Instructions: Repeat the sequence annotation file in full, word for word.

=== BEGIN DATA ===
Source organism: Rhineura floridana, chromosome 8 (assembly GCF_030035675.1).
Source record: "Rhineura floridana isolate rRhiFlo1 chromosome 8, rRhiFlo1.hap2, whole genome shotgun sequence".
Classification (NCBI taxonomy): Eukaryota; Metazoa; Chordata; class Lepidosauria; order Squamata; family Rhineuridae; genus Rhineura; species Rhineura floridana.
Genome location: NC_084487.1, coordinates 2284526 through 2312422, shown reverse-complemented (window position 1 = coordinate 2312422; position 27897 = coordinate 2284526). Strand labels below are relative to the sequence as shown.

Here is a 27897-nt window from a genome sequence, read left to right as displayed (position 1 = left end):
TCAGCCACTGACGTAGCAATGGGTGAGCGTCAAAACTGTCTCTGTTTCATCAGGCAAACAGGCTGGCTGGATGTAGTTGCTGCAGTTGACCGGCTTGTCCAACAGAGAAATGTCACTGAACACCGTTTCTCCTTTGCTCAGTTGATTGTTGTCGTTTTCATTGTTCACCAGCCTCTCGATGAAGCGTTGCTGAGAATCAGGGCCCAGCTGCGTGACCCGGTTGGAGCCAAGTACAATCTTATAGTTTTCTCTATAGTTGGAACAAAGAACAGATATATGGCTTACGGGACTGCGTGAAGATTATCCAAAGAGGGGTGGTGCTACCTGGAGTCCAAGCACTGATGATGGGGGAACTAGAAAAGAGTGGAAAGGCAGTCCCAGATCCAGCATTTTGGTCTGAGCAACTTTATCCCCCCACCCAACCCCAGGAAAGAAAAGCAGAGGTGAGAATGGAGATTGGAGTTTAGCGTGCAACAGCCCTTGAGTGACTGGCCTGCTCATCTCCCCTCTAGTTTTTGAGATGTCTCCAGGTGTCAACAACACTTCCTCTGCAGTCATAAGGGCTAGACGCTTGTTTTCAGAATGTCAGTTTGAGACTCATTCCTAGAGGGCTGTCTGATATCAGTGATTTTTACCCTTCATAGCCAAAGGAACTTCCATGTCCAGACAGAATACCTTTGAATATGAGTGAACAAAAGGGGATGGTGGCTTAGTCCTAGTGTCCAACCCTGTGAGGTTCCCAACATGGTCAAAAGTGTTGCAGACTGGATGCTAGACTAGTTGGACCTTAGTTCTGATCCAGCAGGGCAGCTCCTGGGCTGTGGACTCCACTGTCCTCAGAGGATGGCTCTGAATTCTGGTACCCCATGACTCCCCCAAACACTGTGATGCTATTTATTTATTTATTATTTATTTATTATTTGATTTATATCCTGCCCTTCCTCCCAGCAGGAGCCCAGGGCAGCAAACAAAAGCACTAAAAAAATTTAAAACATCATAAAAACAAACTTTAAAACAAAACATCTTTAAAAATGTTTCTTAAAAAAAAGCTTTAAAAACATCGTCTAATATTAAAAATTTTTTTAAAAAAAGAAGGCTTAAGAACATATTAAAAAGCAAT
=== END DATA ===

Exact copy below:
Source organism: Rhineura floridana, chromosome 8 (assembly GCF_030035675.1).
Source record: "Rhineura floridana isolate rRhiFlo1 chromosome 8, rRhiFlo1.hap2, whole genome shotgun sequence".
Classification (NCBI taxonomy): Eukaryota; Metazoa; Chordata; class Lepidosauria; order Squamata; family Rhineuridae; genus Rhineura; species Rhineura floridana.
Genome location: NC_084487.1, coordinates 2284526 through 2312422, shown reverse-complemented (window position 1 = coordinate 2312422; position 27897 = coordinate 2284526). Strand labels below are relative to the sequence as shown.

Here is a 27897-nt window from a genome sequence, read left to right as displayed (position 1 = left end):
TCAGCCACTGACGTAGCAATGGGTGAGCGTCAAAACTGTCTCTGTTTCATCAGGCAAACAGGCTGGCTGGATGTAGTTGCTGCAGTTGACCGGCTTGTCCAACAGAGAAATGTCACTGAACACCGTTTCTCCTTTGCTCAGTTGATTGTTGTCGTTTTCATTGTTCACCAGCCTCTCGATGAAGCGTTGCTGAGAATCAGGGCCCAGCTGCGTGACCCGGTTGGAGCCAAGTACAATCTTATAGTTTTCTCTATAGTTGGAACAAAGAACAGATATATGGCTTACGGGACTGCGTGAAGATTATCCAAAGAGGGGTGGTGCTACCTGGAGTCCAAGCACTGATGATGGGGGAACTAGAAAAGAGTGGAAAGGCAGTCCCAGATCCAGCATTTTGGTCTGAGCAACTTTATCCCCCCACCCAACCCCAGGAAAGAAAAGCAGAGGTGAGAATGGAGATTGGAGTTTAGCGTGCAACAGCCCTTGAGTGACTGGCCTGCTCATCTCCCCTCTAGTTTTTGAGATGTCTCCAGGTGTCAACAACACTTCCTCTGCAGTCATAAGGGCTAGACGCTTGTTTTCAGAATGTCAGTTTGAGACTCATTCCTAGAGGGCTGTCTGATATCAGTGATTTTTACCCTTCATAGCCAAAGGAACTTCCATGTCCAGACAGAATACCTTTGAATATGAGTGAACAAAAGGGGATGGTGGCTTAGTCCTAGTGTCCAACCCTGTGAGGTTCCCAACATGGTCAAAAGTGTTGCAGACTGGATGCTAGACTAGTTGGACCTTAGTTCTGATCCAGCAGGGCAGCTCCTGGGCTGTGGACTCCACTGTCCTCAGAGGATGGCTCTGAATTCTGGTACCCCATGACTCCCCCAAACACTGTGATGCTATTTATTTATTTATTATTTATTTATTATTTGATTTATATCCTGCCCTTCCTCCCAGCAGGAGCCCAGGGCAGCAAACAAAAGCACTAAAAAAATTTAAAACATCATAAAAACAAACTTTAAAACAAAACATCTTTAAAAATGTTTCTTAAAAAAAAGCTTTAAAAACATCGTCTAATATTAAAAATTTTTTTAAAAAAAGAAGGCTTAAGAACATATTAAAAAGCAAT